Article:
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Ecological Economics: An Introduction.

Ecological Economics: An Introduction

Common, Michael and Sigrid Stagal 2005. Cambridge: Cambridge University Press, 592 pages, ISBN-13: 978-0-521-81645-8 (hardcover), CDN $100.00 (hardcover), CDN $50.00 (paper)

Until ecological economics came into its own in the 1990s, economists' understanding of the natural world rested on the twin pillars of natural resource economics and environmental economics. The remarkably rich development of these fields over the past several decades has, surprisingly, missed a crucial link--that between humans and their role in the larger ecosystem. Missing in conventional economic analysis is the ecological basis of all economic activity. It would be a mistake to think, as once did this reviewer, that the evolution of ecological economics heralded merely the establishment of the third 'pillar'--a new field of economics, which would incorporate the missing ecological constraints on economic behavior. It is hardly overstating the case to say that ecological economics takes on a much greater challenge, namely that of shifting the very ground on which sits 250 years worth of economic analysis, no less. Thanks to Robert Constanza, one of the founding fathers of ecological economics, we already have a standard by which to gauge progress towards this goal.

For chapter and verse on what ecological economics is about and how it sits with the (neoclassical) tradition in economics, look no further than to the recently published tour d'horizon by Michael Common and Sigrid Stagl. The authors are, respectively, Professor Emeritus at the Graduate School of Environmental Studies at the University of Strathclyde, and Senior Research Fellow at SPRU, University of Sussex. The scholarly gravitas of the authors ensures that this superbly well-written volume is also consciousness-raising to the importance of the fact that humans and the economy are parts of the larger ecosystem. Undermine the stability of that system and everything else will gradually cease to be relevant. Treating sustainability, however defined, as simply a constraint in the determination of 'optimal' time paths of natural resource exploitation in a growing economy, as economists have been wont to do, is misguided at best, and indicative of our 'faulty telescopic faculty' to quote Pigou (1920). In short, our economic modus operandi is fundamentally incompatible with the long term health of the ecosystem upon which we depend. This, at least, is the basic premise in Common and Stagl. The main consciousness raising message of the book is the need to teach this more effectively and by (prescriptively) 'educating tastes' in the right direction. That is, educating tastes to the need for a shift, at a global scale, away from the reliance on economic growth as we know it, toward redistribution of the economic product and consequent stability of the greater ecosystem. This can be achieved only if the management of nature's household (ecology) and humankind's household (economics) is treated jointly.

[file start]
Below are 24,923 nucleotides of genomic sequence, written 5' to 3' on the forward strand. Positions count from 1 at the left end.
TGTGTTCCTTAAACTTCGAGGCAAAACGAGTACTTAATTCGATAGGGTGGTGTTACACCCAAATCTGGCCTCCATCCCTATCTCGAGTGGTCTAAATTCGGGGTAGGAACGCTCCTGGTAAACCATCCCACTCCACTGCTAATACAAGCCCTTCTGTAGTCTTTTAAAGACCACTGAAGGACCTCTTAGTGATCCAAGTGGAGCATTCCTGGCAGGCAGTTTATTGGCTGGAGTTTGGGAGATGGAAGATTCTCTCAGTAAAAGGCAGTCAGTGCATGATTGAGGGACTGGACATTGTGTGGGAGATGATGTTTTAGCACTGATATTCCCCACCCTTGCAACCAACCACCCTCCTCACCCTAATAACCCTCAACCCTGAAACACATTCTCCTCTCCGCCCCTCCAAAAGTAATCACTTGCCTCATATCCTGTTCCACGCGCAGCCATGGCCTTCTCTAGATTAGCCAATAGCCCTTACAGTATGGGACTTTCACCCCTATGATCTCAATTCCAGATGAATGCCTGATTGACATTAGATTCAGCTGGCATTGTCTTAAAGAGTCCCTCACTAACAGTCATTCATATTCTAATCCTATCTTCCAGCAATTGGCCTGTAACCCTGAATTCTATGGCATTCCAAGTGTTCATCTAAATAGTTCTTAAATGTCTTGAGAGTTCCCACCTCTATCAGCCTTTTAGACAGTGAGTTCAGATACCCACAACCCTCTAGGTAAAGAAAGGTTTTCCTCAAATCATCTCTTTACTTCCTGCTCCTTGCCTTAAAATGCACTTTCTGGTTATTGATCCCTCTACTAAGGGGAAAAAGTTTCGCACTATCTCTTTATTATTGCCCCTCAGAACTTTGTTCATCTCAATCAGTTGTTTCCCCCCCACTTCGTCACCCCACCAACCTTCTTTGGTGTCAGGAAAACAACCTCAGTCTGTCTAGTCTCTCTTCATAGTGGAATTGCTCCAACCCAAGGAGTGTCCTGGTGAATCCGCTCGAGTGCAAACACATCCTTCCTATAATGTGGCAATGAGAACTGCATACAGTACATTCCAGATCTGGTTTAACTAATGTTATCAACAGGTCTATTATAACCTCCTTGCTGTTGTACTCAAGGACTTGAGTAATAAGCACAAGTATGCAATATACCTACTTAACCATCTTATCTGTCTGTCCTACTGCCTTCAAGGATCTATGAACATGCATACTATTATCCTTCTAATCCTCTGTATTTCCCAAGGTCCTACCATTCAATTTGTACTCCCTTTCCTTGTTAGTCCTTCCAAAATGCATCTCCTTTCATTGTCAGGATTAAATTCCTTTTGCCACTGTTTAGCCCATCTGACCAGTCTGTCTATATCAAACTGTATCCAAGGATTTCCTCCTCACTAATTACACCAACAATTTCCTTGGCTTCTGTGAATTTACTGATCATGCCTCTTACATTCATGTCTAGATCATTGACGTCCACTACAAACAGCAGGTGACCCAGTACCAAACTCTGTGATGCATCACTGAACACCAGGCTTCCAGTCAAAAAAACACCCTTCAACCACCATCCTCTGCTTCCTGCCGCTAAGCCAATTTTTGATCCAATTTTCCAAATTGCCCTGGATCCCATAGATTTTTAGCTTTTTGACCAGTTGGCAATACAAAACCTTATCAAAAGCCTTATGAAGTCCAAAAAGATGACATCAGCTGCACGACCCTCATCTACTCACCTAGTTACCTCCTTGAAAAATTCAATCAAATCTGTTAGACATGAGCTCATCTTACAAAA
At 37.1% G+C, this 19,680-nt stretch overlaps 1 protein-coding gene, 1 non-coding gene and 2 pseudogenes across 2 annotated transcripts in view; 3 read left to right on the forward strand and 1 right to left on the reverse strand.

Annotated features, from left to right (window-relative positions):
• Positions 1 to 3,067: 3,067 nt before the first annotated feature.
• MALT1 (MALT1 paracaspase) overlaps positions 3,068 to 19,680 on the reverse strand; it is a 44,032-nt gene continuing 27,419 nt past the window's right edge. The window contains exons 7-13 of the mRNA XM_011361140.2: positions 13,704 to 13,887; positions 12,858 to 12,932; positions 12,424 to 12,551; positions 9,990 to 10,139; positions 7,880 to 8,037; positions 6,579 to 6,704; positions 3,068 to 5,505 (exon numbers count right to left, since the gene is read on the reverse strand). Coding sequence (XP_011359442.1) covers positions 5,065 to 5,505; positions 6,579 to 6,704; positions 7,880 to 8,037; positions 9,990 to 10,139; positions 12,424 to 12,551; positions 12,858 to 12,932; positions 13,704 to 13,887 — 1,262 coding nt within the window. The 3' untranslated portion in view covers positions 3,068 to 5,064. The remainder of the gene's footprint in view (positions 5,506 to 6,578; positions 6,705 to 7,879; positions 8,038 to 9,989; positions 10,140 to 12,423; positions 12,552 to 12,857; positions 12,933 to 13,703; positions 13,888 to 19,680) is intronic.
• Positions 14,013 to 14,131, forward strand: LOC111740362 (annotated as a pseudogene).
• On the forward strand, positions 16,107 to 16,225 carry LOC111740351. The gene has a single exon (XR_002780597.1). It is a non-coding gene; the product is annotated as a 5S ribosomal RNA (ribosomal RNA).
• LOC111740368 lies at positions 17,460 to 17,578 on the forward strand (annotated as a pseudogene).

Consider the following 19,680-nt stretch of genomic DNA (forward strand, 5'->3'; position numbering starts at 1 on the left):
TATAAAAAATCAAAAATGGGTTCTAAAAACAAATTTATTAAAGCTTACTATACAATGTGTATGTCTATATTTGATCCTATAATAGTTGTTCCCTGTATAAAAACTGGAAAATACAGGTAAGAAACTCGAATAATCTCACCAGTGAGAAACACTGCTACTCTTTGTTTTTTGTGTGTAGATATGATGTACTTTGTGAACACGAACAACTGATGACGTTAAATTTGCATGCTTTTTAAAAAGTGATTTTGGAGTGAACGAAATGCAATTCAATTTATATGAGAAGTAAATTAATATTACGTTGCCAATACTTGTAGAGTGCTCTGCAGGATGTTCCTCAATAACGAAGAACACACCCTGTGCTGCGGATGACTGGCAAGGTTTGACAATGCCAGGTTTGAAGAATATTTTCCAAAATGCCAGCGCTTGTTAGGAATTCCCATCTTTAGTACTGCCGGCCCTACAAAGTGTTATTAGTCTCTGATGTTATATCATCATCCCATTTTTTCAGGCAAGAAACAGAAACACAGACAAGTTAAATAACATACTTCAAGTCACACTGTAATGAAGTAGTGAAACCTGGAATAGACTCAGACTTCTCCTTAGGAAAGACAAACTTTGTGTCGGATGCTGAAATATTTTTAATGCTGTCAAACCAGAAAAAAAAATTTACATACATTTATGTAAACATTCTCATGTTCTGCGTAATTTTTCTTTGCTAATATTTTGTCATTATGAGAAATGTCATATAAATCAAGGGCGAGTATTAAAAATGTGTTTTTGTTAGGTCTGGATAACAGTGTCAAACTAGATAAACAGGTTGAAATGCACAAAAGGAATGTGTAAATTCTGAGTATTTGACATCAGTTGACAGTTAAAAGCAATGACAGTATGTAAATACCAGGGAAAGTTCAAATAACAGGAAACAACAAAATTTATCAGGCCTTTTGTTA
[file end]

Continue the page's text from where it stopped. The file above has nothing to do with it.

But it all suggests a tension between ecological economics and neoclassical economics. This is, after all, the whole point. These are deep waters, but the authors navigate them skillfully, tactfully, and for the most part fairly as they develop the two paradigms in parallel in an attempt to lay bare the points of divergence, as well as the points of convergence. There is much to admire about this book. It is impressively comprehensive in that it successfully spans a great swath of intellectual territory in several disciplines without becoming encyclopedic or overburdened. Although it presumes no previous preparation, the discussion has a systematic and rigorous core that is itself a pedagogical feat. The writing style is lucid and engaging even as it takes the reader through the mechanics of the simulation exercises that support the arguments made. It seems safe to predict that this will become a landmark text, complementing other seminal works such as Constanza (1991) and Constanza et al. (1997).

The book has 14 chapters organized into four thematic parts, which illustrate how different sciences inform ecological economics. At 592 pages the book is too long for a detailed discussion of this material. In the interest of space, I will thus confine myself to an overview of the contents with a view to identifying some issues with which even a reformed neoclassical economist might argue. The introductory chapter sketches in broad outline the themes developed. It explains what ecological economics is about, against the background of how the environment has fared historically at the hands of (neoclassical) economists. This sets the stage, naturally as it were, for a discussion of the role of science and ethics in properly defining sustainability and sustainable economic development.